The Shar-Pei is self-assured, serious, independent, stubborn and very much self-possessed. Although not particularly demonstrative, he is devoted and very protective of his family. He can be reserved, even suspicious, toward strangers. The Shar-Pei may chase livestock and other animals, although he is generally good with other family pets. The Shar-Pei needs daily mental and physical stimulation, but his needs can be met with lively games throughout the day or a good long walk. He is not generally amenable to exclusive outdoor living, but can divide his time between house and yard. The coat needs only weekly brushing, but wrinkles need regular attention to ensure that no irritations develop within the skin folds.
Chinese Shar-Pei Dog Care
The name Shar-Pei means sandy coat, referring to the gritty sandpaper texture of the coat. When rubbed backward, the prickly coat can be uncomfortable, and even cause welts on the skin of an occasional sensitive person.
Chinese Shar-Pei Dog Health
Major concerns: entropion, CHD
Minor concerns: patellar luxation, elbow dysplasia, demodectic mange
Occasionally seen: ciliary dyskinesia, renal amoidosis
Suggested tests: hip, knee, elbow, (eye)
Life span: 8-10 year
Note: The breed is susceptible to fevers of unknown origin, often
occurring with swollen hocks.
Interested in the history of the Chinese Shar-Pei dog breed?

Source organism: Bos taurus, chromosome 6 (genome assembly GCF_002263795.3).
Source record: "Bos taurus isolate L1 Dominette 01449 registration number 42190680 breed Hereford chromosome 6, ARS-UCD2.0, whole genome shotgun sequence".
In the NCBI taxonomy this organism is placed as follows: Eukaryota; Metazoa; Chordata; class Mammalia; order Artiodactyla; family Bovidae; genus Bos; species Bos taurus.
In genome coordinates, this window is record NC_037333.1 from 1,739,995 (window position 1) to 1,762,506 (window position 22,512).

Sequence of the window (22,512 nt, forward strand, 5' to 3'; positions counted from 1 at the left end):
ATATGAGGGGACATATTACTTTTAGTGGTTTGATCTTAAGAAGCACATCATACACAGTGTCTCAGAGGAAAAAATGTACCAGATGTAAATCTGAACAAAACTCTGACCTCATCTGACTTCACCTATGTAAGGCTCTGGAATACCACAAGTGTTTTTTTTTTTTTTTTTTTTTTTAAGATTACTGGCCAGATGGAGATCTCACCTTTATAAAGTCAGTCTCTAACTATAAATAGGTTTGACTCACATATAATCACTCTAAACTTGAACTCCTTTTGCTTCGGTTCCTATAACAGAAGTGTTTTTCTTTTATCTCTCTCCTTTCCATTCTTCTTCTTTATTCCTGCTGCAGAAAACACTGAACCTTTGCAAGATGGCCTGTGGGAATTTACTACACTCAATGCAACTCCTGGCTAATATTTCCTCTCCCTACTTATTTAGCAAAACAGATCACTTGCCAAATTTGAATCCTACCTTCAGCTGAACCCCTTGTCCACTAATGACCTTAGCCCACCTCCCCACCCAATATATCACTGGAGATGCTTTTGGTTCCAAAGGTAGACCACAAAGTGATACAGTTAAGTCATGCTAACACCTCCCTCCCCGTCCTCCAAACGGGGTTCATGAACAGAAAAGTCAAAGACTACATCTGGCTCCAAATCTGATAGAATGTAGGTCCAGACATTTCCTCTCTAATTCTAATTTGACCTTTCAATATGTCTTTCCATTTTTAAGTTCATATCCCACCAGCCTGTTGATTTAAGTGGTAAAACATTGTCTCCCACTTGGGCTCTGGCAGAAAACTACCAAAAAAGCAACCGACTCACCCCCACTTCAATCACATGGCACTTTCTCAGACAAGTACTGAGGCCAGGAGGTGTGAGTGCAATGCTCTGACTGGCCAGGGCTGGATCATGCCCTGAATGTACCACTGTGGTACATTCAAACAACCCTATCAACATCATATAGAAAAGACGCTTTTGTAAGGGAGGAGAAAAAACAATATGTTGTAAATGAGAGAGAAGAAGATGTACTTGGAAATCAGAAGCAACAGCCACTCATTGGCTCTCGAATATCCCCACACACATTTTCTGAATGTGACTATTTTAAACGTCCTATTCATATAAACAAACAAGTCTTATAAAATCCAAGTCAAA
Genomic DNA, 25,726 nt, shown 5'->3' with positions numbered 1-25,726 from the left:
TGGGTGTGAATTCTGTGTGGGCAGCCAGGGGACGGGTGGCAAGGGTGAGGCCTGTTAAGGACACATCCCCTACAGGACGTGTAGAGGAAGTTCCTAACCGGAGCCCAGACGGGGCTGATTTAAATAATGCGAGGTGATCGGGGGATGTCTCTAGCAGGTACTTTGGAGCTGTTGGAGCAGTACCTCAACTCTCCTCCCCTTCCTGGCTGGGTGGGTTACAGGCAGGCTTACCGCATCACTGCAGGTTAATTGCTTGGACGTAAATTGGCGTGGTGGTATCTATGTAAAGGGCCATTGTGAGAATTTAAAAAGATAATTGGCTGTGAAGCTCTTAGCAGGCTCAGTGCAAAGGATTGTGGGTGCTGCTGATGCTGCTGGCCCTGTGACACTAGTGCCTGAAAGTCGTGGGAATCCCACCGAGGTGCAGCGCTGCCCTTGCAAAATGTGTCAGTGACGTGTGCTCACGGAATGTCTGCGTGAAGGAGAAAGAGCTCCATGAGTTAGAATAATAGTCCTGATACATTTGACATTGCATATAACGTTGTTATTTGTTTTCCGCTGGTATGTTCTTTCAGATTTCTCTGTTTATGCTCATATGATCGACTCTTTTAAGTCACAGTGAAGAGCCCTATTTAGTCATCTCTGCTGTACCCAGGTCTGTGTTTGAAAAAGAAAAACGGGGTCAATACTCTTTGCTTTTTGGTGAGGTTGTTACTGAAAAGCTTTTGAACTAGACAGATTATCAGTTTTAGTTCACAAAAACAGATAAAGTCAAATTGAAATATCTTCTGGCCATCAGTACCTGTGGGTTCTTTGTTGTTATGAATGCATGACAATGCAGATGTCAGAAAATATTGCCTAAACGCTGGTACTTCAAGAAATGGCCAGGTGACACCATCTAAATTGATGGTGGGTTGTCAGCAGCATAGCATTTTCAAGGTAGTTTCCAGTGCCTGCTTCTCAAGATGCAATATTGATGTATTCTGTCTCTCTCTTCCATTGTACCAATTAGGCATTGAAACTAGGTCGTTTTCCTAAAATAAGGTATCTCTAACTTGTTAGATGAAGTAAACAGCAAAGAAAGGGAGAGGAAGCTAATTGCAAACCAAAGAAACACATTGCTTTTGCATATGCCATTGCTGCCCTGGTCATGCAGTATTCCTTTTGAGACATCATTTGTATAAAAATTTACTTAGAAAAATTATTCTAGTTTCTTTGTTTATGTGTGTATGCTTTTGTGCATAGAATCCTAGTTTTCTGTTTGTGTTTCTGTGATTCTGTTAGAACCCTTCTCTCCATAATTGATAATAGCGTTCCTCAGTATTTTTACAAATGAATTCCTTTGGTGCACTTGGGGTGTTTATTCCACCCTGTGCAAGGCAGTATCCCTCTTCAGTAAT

The Chinese Shar-Pei may have existed in the southern provinces of China since the Han Dynasty (around 200 B.C.). Certainly by the 13th century strong evidence in the form of writings describing a wrinkled dog point to the breed's existence. His origins are unknown, but because only he and the chow chow have blue-black tongues, and both come from China, it is likely that they share some common ancestry. The Shar-Pei's history is difficult to trace because most records relating to his past were lost when China became communist. At this time Shar-Peis were the working breed of peasant farmers, fulfilling roles of guard dog, wild boar hunter and dog fighter. After the nation became communist, most of China's dogs were eliminated, with only a few remaining outside of the cities. A few Shar-Peis were bred in British Hong Kong and Taiwan, and the Hong Kong Kennel Club recognized the breed in 1968. Around this same time, a few specimens came to America, but the turning point occurred with a 1973 article alerting American fanciers to the breed's perilously low numbers. Touted as the world's rarest dog, fanciers vied to obtain the few available Shar-Peis. The breed has since been brought from the brink of extinction to the height of popularity, and is one of the most recognizable breeds in America. Though known for his loose skin and profuse wrinkles, which are superabundant in puppies, the wrinkles of adults may be limited only to the head, neck and shoulders.